The fact that China has enjoyed the psychological role of global economic driver/savior suggests that when the myth and reality begin to collide this will have a significant market impact.
    One final thought, a year ago I and a number of others were in the minority regarding the possibility of a real estate bubble. Albert Edwards published a significant report at SoGen that laid out a bleak scenerio. Any Xie was on record, Edward Chancellor (one of the foremost bubble experts) came down on the bubble side of the ledger. Victor Shih wrote about this topic, Stratfor and other folks. After the Pivot Capital Report was picked up by Chanos the idea broke into the mainstream.Prof Chovanec nailed it down further by pointing to one of the largest property developers who flatly stated "this is a bubble and the economics no longer make sense". Now, I think the majority of folks recognize that there is a significant real estate bubble.
    This is a slow moving train wreck.

    Next, the equities will start to be taken down and more talk about the need to recapitalize banks.
    This is not a collapse or a crash but it is and will be a significant event.
    May 6, 2010. 01:44 PM | Likes Like |Link to Comment
  • Why Markets Won't Fall by More Than 10% [View article]
    I absolutely concure. We are facing massive problems going forward. My intention was not to suggest that China alone was a problem.
    May 5, 2010. 07:54 PM | Likes Like |Link to Comment
  • Why Markets Won't Fall by More Than 10% [View article]
    Third risk: Serious problems in China. A leading bank is projecting a massive deceleration in real estate transactions between 60-70% in the coming weeks. A recent survey indicated that approximately 80% of real estate transactions were speculative in nature. 65% of would-be real estate purchasers have canceled or are delaying decision to buy. Nearly 60% expect real estate prices to fall. There is a rising fear of stagflation. Inflation is rising and will likely be double digit by year end. The govt is expected to overshoot and may impose price controls which will squeeze margins. An enormous percentage of GDP is oriented around real estate and infrastructure spend.

    Psychologically the impact should be significant as most people who do not follow China extremely closely are perma-bulls. We frequently hear things like "China is the lone bright spot" "China remains the global engine of economic grow". This view is rubbish. Huge structural problems exist in China above and beyond real estate. The NPL problem is really big and getting much bigger.

    Victor Shih has addressed this recently.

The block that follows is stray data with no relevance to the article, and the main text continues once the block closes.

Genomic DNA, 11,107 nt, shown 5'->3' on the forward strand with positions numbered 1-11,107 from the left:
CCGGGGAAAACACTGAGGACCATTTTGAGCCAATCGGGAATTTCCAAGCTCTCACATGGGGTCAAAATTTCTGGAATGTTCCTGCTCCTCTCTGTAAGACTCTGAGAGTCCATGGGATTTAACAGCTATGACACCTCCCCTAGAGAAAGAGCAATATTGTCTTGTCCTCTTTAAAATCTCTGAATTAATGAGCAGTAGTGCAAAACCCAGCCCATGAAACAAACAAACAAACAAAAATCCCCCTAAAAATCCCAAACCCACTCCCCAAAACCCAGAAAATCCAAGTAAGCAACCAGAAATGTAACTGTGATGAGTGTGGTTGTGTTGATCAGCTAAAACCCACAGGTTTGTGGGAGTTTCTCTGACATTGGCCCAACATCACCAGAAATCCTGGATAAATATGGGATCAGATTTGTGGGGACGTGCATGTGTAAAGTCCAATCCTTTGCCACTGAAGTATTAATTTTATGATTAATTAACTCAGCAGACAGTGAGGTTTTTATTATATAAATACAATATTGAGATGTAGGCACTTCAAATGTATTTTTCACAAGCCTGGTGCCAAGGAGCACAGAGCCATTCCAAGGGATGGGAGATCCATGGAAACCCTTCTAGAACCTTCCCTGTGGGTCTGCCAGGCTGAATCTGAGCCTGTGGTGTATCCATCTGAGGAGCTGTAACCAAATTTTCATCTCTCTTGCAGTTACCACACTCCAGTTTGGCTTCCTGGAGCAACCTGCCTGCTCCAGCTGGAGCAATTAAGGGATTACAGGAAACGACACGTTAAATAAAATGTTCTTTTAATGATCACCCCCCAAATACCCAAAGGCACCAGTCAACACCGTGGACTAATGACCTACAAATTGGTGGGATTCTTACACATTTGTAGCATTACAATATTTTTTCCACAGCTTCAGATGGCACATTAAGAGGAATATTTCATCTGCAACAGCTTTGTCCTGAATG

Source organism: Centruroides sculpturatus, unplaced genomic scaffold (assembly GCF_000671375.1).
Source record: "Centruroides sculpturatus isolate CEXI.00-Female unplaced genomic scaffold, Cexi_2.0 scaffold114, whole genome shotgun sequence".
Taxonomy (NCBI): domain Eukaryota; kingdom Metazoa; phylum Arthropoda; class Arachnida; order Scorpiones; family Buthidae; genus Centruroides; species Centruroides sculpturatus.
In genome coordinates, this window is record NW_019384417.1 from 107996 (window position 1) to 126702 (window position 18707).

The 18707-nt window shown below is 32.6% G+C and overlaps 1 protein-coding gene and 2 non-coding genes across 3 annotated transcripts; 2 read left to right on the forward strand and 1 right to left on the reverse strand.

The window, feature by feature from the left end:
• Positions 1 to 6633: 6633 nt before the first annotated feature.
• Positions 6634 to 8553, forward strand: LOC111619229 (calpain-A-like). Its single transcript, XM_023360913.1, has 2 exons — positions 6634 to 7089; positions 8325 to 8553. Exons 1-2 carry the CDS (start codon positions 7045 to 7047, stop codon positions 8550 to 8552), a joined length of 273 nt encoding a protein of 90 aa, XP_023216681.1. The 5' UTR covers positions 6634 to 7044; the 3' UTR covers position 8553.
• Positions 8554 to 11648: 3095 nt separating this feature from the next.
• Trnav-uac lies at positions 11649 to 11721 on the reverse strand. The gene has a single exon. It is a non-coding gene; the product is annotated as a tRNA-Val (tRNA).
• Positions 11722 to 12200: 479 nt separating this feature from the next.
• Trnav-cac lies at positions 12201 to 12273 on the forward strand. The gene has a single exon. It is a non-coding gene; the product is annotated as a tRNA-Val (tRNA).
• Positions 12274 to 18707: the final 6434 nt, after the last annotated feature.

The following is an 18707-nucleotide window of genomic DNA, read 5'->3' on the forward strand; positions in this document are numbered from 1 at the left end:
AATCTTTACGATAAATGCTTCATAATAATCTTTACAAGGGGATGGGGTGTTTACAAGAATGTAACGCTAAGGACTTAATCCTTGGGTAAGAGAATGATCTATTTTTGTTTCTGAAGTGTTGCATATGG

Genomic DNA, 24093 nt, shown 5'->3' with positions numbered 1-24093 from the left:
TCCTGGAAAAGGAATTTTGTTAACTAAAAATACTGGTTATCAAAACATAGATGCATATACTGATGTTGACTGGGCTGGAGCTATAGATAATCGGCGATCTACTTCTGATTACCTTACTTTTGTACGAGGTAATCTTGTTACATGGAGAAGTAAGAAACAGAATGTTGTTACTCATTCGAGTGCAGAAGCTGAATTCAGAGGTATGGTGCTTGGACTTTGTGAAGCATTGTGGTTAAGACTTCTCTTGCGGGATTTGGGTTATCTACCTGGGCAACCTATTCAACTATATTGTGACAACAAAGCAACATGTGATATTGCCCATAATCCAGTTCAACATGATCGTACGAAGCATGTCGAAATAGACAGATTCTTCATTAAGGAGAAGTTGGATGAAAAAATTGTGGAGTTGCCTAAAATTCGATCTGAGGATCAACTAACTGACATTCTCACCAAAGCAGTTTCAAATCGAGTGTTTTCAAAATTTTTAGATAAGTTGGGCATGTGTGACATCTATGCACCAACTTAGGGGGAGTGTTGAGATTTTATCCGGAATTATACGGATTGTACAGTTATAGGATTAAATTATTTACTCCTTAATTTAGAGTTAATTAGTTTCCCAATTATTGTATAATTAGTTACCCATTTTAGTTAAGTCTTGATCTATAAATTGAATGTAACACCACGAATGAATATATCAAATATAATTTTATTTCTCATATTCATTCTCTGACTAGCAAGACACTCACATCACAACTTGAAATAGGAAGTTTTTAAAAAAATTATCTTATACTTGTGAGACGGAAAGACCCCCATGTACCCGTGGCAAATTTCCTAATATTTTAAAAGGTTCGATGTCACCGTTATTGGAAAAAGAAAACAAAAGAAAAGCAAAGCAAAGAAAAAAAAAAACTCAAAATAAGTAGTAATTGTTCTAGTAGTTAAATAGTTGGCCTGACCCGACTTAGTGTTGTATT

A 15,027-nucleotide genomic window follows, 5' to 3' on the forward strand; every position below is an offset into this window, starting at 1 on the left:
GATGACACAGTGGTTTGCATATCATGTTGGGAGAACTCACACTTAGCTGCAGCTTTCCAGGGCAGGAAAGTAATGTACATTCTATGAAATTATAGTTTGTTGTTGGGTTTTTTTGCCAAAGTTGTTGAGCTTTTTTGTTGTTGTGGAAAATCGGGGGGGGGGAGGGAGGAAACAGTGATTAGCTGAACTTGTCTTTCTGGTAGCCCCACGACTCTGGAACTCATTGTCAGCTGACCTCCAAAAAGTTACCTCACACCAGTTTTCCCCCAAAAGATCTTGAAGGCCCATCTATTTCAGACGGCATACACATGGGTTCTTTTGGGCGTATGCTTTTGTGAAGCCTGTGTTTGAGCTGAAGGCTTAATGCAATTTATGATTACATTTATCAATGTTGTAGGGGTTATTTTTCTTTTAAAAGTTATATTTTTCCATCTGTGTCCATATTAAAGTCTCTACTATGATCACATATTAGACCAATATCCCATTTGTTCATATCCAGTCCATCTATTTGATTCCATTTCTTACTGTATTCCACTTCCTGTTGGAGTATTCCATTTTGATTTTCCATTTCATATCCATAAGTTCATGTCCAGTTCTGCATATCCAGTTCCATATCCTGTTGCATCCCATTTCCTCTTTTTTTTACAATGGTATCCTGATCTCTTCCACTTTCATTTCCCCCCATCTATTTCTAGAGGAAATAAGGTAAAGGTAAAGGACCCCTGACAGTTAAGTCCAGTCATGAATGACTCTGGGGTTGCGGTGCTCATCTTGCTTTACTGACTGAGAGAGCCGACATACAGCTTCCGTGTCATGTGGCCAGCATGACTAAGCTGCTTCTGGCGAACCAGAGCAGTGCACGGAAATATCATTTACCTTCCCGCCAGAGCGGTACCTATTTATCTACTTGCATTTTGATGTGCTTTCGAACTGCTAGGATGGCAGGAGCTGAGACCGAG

"He estimates that local governments have amassed about 11.4 trillion yuan (around $1.7 trillion) worth of debt at the end of 2009, or roughly a third of China’s gross domestic product for that year, and that they’re likely to borrow a further 12.7 trillion yuan by the end of 2011. He also thinks at least 25% of that will turn bad"

    There are actually quite a few notables lining up behind the general thesis of the Chinese paper tiger. While some focus on various aspects and varying degrees of malaise, the each tend to zero in on the fact that the common perception of a raging economic miracle is ill conceived.

    One can attempt to rationalize away the collecting data points but this is a significant process that has begun and will play itself out over the coming year or more. What should be unsettling is the fact that the Euro-crisis is receiving all of the attention and few are looking east at the moment. Greece is fairly small, a known problem, quantifiable and we can all reasonably plot the trajectory of Greece's eventual failure to follow the terms of either their bailout or membership. Less can be said about the certainty of a China related problem. Taken together, I think it presents unique challenges for investors.
    May 5, 2010. 01:59 PM | 4 Likes Like |Link to Comment
  • Bubble in the Boonies, China Edition [View article]
    BenGee, banks are not off the hook, they are very much on the hook. Who do you think loans the money for the SOEs to speculate on the property? Who do you think loans money to the apartment speculators? We're talking about a significant and growing NPL problem among SOCBs as a result.

    This is very much a banking problem.
    May 3, 2010. 10:29 AM | 1 Like Like |Link to Comment
  • Bubble in the Boonies, China Edition [View article]
    These units are largely empty shells.....moreover, speculators frequently have multiple units.....

    This is a massive bubble, period.
    May 3, 2010. 10:26 AM | 2 Likes Like |Link to Comment
  • The Collapsing Iron Ore Boycott [View article]
    Thanks for your very thoughtful and detailed response. I will be sure to take a close look at this company.
    May 1, 2010. 03:20 PM | 3 Likes Like |Link to Comment
  • The Collapsing Iron Ore Boycott [View article]
    Wildebeest, you clearly follow commodities, what specifically do you like about GBG?

    Also, do you like other metals, and if so which ones?
    May 1, 2010. 01:31 AM | 3 Likes Like |Link to Comment
  • The Collapsing Iron Ore Boycott [View article]
    Great follow up. I really appreciate your nuanced and indepth understanding of this complex industry.
    May 1, 2010. 01:21 AM | Likes Like |Link to Comment
  • Bubble in the Boonies, China Edition [View article]
    Malin, I would suggest that the equities market is a bubble as well. Around 20% or so of aggregate stimulus is estimated to have poured into real estate and equitites. I might add that the IPO euphoria is wearing off as more sober minds contemplate the realities what it actually means to own a slice of a Chinese company. Put differently, one should consider regulatory oversight, non standardized accounting, opaqueness, overly optimistic investor sentiment and the manner in which many company balance sheets were deodorized (specifically stripping away bad debt and injecting capital) prior to an IPO.